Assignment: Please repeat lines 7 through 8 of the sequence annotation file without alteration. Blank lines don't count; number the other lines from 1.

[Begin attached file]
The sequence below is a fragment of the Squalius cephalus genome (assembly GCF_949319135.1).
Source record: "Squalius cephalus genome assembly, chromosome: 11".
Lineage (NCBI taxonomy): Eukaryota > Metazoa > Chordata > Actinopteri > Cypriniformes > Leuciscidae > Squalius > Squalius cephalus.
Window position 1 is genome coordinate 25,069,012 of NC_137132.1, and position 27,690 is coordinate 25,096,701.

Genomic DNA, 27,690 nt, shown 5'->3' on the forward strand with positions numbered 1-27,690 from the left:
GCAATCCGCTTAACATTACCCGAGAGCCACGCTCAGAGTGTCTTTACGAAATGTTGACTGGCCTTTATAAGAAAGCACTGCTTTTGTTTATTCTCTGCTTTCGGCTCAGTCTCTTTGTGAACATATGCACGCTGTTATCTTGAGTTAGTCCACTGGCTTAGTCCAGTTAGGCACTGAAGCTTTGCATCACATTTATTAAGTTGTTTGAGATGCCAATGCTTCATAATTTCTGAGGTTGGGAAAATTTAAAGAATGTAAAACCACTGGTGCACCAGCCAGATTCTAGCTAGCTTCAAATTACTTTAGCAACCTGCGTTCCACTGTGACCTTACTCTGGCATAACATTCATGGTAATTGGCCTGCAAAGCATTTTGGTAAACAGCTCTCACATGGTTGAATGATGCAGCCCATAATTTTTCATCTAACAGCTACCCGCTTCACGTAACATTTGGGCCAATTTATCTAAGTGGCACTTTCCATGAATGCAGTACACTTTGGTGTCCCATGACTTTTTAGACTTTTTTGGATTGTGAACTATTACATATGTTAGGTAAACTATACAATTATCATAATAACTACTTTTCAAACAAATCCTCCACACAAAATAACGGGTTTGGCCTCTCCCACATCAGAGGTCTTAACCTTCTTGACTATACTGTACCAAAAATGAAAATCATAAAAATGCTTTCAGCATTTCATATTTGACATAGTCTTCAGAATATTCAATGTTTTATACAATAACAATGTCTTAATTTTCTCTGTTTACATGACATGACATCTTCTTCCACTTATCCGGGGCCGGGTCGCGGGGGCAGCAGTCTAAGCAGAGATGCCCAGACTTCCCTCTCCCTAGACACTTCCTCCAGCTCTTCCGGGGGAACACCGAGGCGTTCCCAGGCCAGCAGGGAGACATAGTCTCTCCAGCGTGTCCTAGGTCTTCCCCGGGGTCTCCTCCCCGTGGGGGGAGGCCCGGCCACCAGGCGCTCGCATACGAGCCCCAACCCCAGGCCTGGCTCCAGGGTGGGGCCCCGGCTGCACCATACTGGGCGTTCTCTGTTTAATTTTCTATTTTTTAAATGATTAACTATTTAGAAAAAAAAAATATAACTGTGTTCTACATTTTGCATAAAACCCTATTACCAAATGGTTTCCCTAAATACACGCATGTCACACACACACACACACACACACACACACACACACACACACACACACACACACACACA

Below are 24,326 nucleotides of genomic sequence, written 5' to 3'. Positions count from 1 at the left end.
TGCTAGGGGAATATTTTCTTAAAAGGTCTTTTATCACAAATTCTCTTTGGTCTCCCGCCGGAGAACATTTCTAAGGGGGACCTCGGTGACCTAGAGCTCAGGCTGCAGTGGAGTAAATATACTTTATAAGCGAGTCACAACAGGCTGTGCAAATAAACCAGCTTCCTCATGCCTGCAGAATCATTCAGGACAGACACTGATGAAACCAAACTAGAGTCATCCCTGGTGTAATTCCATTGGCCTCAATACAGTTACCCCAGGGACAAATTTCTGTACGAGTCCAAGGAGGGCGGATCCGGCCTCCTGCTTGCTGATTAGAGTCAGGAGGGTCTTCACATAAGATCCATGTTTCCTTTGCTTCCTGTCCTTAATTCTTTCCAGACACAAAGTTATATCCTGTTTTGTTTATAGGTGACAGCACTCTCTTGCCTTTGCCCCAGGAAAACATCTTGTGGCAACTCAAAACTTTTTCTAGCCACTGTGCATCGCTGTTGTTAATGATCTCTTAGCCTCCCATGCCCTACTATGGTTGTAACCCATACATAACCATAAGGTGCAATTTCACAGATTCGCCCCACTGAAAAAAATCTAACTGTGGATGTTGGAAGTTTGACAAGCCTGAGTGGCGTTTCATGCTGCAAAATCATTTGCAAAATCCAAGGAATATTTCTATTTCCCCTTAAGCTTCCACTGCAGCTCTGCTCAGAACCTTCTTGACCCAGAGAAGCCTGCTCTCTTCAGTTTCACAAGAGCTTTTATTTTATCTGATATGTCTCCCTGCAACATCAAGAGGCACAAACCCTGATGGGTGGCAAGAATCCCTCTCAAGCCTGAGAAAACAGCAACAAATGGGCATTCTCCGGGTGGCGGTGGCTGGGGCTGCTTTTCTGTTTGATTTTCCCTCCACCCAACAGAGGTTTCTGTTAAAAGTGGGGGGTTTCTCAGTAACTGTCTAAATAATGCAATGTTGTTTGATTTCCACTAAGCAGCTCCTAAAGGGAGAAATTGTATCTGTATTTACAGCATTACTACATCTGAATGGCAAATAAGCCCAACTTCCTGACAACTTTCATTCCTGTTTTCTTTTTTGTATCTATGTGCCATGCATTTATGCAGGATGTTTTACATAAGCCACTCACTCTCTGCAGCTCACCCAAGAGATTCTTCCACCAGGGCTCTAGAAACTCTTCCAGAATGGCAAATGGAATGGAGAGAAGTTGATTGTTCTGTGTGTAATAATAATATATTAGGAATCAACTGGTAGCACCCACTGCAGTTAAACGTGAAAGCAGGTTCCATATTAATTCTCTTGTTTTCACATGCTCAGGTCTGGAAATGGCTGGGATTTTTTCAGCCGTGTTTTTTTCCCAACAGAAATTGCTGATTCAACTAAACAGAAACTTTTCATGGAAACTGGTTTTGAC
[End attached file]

Below are 24,326 nucleotides of genomic sequence, written 5' to 3'. Positions count from 1 at the left end.
TGCTAGGGGAATATTTTCTTAAAAGGTCTTTTATCACAAATTCTCTTTGGTCTCCCGCCGGAGAACATTTCTAAGGGGGACCTCGGTGACCTAGAGCTCAGGCTGCAGTGGAGTAAATATACTTTATAAGCGAGTCACAACAGGCTGTGCAAATAAACCAGCTTCCTCATGCCTGCAGAATCATTCAGGACAGACACTGATGAAACCAAACTAGAGTCATCCCTGGTGTAATTCCATTGGCCTCAATACAGTTACCCCAGGGACAAATTTCTGTACGAGTCCAAGGAGGGCGGATCCGGCCTCCTGCTTGCTGATTAGAGTCAGGAGGGTCTTCACATAAGATCCATGTTTCCTTTGCTTCCTGTCCTTAATTCTTTCCAGACACAAAGTTATATCCTGTTTTGTTTATAGGTGACAGCACTCTCTTGCCTTTGCCCCAGGAAAACATCTTGTGGCAACTCAAAACTTTTTCTAGCCACTGTGCATCGCTGTTGTTAATGATCTCTTAGCCTCCCATGCCCTACTATGGTTGTAACCCATACATAACCATAAGGTGCAATTTCACAGATTCGCCCCACTGAAAAAAATCTAACTGTGGATGTTGGAAGTTTGACAAGCCTGAGTGGCGTTTCATGCTGCAAAATCATTTGCAAAATCCAAGGAATATTTCTATTTCCCCTTAAGCTTCCACTGCAGCTCTGCTCAGAACCTTCTTGACCCAGAGAAGCCTGCTCTCTTCAGTTTCACAAGAGCTTTTATTTTATCTGATATGTCTCCCTGCAACATCAAGAGGCACAAACCCTGATGGGTGGCAAGAATCCCTCTCAAGCCTGAGAAAACAGCAACAAATGGGCATTCTCCGGGTGGCGGTGGCTGGGGCTGCTTTTCTGTTTGATTTTCCCTCCACCCAACAGAGGTTTCTGTTAAAAGTGGGGGGTTTCTCAGTAACTGTCTAAATAATGCAATGTTGTTTGATTTCCACTAAGCAGCTCCTAAAGGGAGAAATTGTATCTGTATTTACAGCATTACTACATCTGAATGGCAAATAAGCCCAACTTCCTGACAACTTTCATTCCTGTTTTCTTTTTTGTATCTATGTGCCATGCATTTATGCAGGATGTTTTACATAAGCCACTCACTCTCTGCAGCTCACCCAAGAGATTCTTCCACCAGGGCTCTAGAAACTCTTCCAGAATGGCAAATGGAATGGAGAGAAGTTGATTGTTCTGTGTGTAATAATAATATATTAGGAATCAACTGGTAGCACCCACTGCAGTTAAACGTGAAAGCAGGTTCCATATTAATTCTCTTGTTTTCACATGCTCAGGTCTGGAAATGGCTGGGATTTTTTCAGCCGTGTTTTTTTCCCAACAGAAATTGCTGATTCAACTAAACAGAAACTTTTCATGGAAACTGGTTTTGAC